(or woman) who does not possess the same conventional pop culture familiarity with Longfellow’s poem and Paul Revere’s 18th of April in ’75 ride to warn the Minutemen of Lexington and Concord that the British were coming.
Sarah Palin, unfortunately, in her characteristically more extreme version of the politician trying to bloviate for the media who engages mouth without fully engaging brain, made a syntactical hash of Paul Revere’s ride and laid herself open to accusations by the left that she was astonishingly ill-informed on supposed fine points of America history with which every member of the elite community of fashion is naturally intimately familiar.
A bit painful to watch, but short.
All the glee on the left provoked the learned Professor Jacobson to quote Revere’s actual account, which by one of life’s strange coincidences happened to fit Sarah Palin’s garbled narrative very nicely. It was all just more persiflage, of course. Palin really did misspeak, but the good Professor’s factual rejoinder quite effectively disarmed the smug lefties and drove them into full retreat, muttering unhappily to themselves. Bill Jacobson decisively closed down discussion on this particular incident.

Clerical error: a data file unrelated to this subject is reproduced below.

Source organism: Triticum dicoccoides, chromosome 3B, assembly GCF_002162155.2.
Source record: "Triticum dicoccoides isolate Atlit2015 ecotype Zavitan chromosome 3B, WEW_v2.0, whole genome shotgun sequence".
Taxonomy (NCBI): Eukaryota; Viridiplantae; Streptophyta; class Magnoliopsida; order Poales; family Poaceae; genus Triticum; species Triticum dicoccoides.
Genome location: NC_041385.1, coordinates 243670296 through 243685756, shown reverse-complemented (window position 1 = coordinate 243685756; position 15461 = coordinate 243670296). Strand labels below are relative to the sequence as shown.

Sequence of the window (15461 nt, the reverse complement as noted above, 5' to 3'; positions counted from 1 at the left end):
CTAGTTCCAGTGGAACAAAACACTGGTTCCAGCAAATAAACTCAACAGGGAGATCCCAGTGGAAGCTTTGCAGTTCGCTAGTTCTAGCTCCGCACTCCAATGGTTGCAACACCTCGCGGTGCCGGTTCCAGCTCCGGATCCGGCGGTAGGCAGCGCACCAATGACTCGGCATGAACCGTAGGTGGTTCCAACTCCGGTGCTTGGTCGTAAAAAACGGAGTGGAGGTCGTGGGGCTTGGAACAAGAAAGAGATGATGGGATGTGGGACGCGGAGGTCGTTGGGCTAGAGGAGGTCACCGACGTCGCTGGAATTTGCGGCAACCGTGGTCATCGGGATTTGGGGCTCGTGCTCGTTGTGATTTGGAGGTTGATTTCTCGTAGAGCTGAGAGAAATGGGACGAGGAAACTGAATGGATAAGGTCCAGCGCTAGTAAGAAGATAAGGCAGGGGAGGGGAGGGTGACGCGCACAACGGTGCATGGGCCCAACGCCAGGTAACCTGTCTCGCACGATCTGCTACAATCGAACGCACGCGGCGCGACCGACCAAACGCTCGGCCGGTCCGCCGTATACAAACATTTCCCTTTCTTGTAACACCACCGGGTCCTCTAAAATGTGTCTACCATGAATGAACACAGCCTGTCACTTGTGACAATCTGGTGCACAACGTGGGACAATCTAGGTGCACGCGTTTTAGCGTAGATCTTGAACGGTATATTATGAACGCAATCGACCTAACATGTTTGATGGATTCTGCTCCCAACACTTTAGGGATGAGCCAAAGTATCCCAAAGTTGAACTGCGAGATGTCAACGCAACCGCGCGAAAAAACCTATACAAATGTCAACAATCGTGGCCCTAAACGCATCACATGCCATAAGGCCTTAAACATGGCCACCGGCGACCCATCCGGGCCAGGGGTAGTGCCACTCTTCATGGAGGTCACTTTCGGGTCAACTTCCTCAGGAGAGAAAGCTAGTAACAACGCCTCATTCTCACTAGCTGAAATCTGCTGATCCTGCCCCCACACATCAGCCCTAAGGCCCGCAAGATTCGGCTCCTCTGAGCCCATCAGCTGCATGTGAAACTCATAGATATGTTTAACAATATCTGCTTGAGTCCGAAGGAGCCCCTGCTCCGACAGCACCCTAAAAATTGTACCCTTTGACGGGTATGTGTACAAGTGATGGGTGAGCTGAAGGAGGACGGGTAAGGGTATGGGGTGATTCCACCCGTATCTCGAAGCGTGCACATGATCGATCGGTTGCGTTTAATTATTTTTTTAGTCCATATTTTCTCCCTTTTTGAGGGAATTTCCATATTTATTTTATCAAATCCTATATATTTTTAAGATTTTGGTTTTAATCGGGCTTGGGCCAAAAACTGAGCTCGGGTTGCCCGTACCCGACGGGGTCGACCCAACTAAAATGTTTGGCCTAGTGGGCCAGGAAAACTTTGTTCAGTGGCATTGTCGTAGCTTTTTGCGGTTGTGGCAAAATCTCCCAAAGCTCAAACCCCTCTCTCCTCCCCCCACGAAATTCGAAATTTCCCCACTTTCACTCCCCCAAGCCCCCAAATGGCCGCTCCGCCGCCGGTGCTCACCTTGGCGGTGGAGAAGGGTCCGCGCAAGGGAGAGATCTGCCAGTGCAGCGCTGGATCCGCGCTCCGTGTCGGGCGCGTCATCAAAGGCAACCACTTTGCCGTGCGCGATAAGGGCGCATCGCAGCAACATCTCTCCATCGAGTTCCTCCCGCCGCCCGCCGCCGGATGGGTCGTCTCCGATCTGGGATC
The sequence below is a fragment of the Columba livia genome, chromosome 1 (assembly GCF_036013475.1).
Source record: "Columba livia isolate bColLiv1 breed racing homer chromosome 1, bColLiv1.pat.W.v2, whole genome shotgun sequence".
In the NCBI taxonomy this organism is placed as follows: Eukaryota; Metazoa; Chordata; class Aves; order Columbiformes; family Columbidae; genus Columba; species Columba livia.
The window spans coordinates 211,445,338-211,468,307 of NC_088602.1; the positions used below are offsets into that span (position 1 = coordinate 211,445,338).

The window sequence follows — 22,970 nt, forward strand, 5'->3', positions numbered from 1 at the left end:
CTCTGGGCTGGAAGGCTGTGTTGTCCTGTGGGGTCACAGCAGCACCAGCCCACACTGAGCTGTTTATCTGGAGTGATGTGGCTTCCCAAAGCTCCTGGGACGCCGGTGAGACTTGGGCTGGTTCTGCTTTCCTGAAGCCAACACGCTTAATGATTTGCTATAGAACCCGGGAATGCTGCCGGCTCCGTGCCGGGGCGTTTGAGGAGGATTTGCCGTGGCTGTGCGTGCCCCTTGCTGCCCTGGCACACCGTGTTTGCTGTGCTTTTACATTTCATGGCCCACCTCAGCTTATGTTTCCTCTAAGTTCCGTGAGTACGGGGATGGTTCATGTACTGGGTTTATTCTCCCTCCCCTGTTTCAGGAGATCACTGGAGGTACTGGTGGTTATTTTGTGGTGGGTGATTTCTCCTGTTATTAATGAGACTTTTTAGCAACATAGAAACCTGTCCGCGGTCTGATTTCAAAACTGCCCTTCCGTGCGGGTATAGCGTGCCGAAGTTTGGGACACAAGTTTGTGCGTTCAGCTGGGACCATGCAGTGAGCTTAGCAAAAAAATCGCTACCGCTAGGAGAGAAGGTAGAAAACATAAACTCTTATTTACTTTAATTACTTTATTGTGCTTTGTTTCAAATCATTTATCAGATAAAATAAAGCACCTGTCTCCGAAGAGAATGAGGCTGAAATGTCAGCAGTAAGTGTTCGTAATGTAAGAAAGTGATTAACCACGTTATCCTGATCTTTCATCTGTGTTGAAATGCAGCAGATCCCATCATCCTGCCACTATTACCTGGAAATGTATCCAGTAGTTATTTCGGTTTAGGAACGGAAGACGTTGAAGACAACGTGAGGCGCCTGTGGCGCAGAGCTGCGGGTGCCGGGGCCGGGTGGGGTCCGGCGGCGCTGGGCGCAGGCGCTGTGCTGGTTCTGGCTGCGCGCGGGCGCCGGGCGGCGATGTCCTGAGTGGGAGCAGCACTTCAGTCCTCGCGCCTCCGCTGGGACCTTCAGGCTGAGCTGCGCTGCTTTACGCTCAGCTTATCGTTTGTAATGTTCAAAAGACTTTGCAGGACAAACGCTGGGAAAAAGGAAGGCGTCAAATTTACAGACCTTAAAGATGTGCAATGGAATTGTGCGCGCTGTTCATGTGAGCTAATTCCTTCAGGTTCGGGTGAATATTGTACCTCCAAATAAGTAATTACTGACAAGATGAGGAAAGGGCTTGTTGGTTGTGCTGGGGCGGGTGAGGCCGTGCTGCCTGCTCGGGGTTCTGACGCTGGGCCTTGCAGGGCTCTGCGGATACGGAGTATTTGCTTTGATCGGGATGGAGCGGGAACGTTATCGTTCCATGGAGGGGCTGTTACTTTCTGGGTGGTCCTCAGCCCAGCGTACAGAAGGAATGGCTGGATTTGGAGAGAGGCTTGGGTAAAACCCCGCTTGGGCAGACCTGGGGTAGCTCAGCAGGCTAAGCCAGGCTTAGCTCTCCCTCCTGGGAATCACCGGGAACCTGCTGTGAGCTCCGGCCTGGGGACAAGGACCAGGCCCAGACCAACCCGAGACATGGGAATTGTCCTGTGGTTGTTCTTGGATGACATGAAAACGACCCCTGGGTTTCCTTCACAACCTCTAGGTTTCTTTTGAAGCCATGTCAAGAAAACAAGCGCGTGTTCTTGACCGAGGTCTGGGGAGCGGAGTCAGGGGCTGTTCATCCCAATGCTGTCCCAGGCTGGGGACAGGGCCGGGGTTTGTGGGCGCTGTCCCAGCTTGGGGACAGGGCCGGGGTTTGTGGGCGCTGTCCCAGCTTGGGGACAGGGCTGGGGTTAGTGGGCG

The reality is that Sarah Palin obviously knows approximately as much (or as little) as any typical contemporary American adult about Paul Revere’s ride and the battles of Lexington and Concord. What happened is that Palin tried to combine more than one conceptual thread while distracted, and tied her verbiage into knots. When she is not paying attention, Sarah Palin does not express herself coherently and does not necessarily say what she means to say. Instead, she produces some kind of untidy substitute for what she needed and intended to say, and the result is too commonly a very unsatisfactory and naive sounding failure featuring some form of gaping vulnerability.
Palin is not as glib as many politicians, and she is not as careful as most politicians, so she has a well-recognized tendency to expose herself to this kind of unfavorable interpretation and ridicule from the left.
All politicians are fallible and human, and all politicians are capable of misspeaking when not paying attention, tired, or distracted.
Silver-tongued Barack Obama is not immune to the same problem, but you don’t see Brian Williams ridiculing him for campaigning in all 57 states or referring to Navy corpse-men or (just this week) to the “USS Naval Academy.”
Palin is not unusually ill-informed or even uniquely capable of gaffes. She is just not as cautious and characteristically self-protective as most politicians. There is no doubt, though, that her proclivity toward verbal confusion and gaffes is a serious weakness and a great vulnerability. Her credibility as a presidential candidate rests on her successfully making the effort to overcome these kinds of weaknesses. If Palin isn’t willing or able to improve, she is not going to be nominated.